Kian Lawley, a YouTube phenom with nearly 3 million subscribers, also debuted his horror movie The Chosen. The Times didn’t pick this one up, but there is a virtual-reality component to the movie, and some VidCon attendees freaked the hell out when watching it. Maybe that’s a good sign? I don’t know. Everything I know about virtual reality comes from The Lawnmower Man.
Lilly “Superwoman” Singh, who has nothing to do with Supergirl coming this fall to CBS, used the stage at VidCon to release the trailer for her movie A Trip to Unicorn Island. It’s a documentary about her world tour and struggles with depression, but it seems more like an advertisement for her YouTube channel. Considering she already has 6 million followers, does she really need many more? Yes, of course she does. As they say on the 'Tube, be sure to click “Like” below and subscribe.
All the stars are planning their next moves.
It wasn’t just the Hollywood wannabes who were flogging new projects. Anyone with a huge following is trying to break out of YouTube and find relevance on other platforms. Grace Helbig — whom I know is famous because I see her in ads on the subway — and Hannah Hart released the trailer for their new series Electra Woman and Dyna Girl. It’s a remake of the '70s live-action show for kids, making it maybe the only thing at VidCon that I know more about than everyone in attendance.
Similarly, TruTV screened a trailer for Six Degrees of Everything, a show by the Fine Brothers (who make those Kids React videos that you have probably seen because your nephew posted one about Nintendo on Facebook). It is like Six Degrees of Kevin Bacon, but about stuff that was not in Wild Things.
Jenn McAllister has a new show. Conor Franta (who is not a soft drink) has a new album. Michelle Phan has a digital comic. Jenna Marbles has a wax figure. Even internet punching-bag Rebecca Black, whom you remember from “Friday,” has a new album. It is also probably awful, but who knows. One thing that we do know is that all of these people are hustling and trying to make it happen.
Do not mess with the fans.
The most frightening thing I have seen in a long time is this GIF of a pack of girls chasing after Vine star Matt Espinosa. It’s like a swarm of bees and a pack of lemmings had their DNA spliced, and the resulting creatures were taught how to shriek and take iPhone videos. Espinosa even put on a disguise to visit the floor of VidCon, but his fans figured out who he was anyway and his bodyguards had to escort him to safety. That is some serious One Direction–level shit.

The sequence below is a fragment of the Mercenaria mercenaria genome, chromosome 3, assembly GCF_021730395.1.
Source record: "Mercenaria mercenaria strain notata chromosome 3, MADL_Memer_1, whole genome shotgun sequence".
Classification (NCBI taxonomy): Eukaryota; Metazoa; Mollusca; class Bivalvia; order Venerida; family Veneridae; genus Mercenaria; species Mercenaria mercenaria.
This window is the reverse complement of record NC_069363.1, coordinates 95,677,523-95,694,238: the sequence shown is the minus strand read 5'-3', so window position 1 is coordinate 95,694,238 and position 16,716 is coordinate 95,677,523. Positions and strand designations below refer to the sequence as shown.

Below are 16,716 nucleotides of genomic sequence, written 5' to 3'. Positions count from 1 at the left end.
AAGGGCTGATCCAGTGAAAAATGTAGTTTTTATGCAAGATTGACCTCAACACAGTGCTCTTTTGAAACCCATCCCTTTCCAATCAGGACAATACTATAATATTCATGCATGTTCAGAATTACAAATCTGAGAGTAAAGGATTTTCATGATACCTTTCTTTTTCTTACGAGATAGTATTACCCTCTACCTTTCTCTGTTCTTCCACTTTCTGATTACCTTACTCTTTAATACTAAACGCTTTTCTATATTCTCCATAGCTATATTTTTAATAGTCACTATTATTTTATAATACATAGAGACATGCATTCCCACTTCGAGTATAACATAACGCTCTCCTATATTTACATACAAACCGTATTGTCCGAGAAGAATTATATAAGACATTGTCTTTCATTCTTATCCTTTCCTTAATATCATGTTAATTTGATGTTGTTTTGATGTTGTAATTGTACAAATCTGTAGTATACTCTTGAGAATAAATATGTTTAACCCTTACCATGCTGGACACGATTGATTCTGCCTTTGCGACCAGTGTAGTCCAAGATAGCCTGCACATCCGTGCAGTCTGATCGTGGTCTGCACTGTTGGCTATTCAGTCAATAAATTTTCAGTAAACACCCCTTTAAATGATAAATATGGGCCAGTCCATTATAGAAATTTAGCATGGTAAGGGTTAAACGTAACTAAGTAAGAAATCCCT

The attention can also have a dark side. When disgraced Vine star Carter Reynolds showed up at VidCon just months after the leak of a video online in which he supposedly forced his then underage-girlfriend to perform a sex act on him, the reception was not very warm. Fans shouted him down, screaming, “Fuck you, Carter.” He was later removed by security and told by Hank Greene that he was not welcome.
Reynolds wasn’t the only person fans turned on. There was a pack of street preachers outside of the convention center who had constant run-ins with attendees. The Christian proselytizers were handing out Get Out of Hell Free cards and telling passersby that their sins separate them from Jesus. The biggest sin seems to be that many at VidCon are openly gay. At one point, an attendee in a "No Homo(phobia)" T-shirt tried to block the protester with a rainbow-colored #LoveWins sign. It’s good when the pack can use their powers for good instead of evil.
VidCon is really gay.
I don’t mean that in the silly, derogatory schoolyard sense. I mean there are a lot of gay people there, and no one, except for the few jerks in the parking lot with the Jesus signs, seems to care. Tyler Oakley, the “prom king of VidCon,” is openly gay. So are Conor Franta (still not a soft drink) and Joey Graceffa. These guys are three of VidCon’s biggest draws.
Many of the creators talked about their experiences coming out on the platform in their one-on-one interviews. Lohanthony, one of my personal heroes, talked about the acceptance he felt from the community when he came out online. Beauty blogger Ingrid Nilson, one of the few lesbians in the bunch and a more recent addition to YouTube’s rainbow connection, talked about the overwhelming response her coming out video received. Kingsley (who is not named after Kim Richards’s dog) got right to the chase and named rapper Big Sean as his No. 1 crush. The only reaction he got from the audience was one of those “aww”s you hear on sitcoms when two characters finally kiss.
The kids these days are accepting of so many things, from LGBT people to emerging platforms like Periscope and Vessel (which, according to every story I read about VidCon, is the next big thing). It seems, from my distant vantage point, that what VidCon does best — once you've removed the consumerism and protesters and Carter Reynolds — is remind everyone of the positive impact that sites like YouTube can have. And not just with Sutton Foster videos.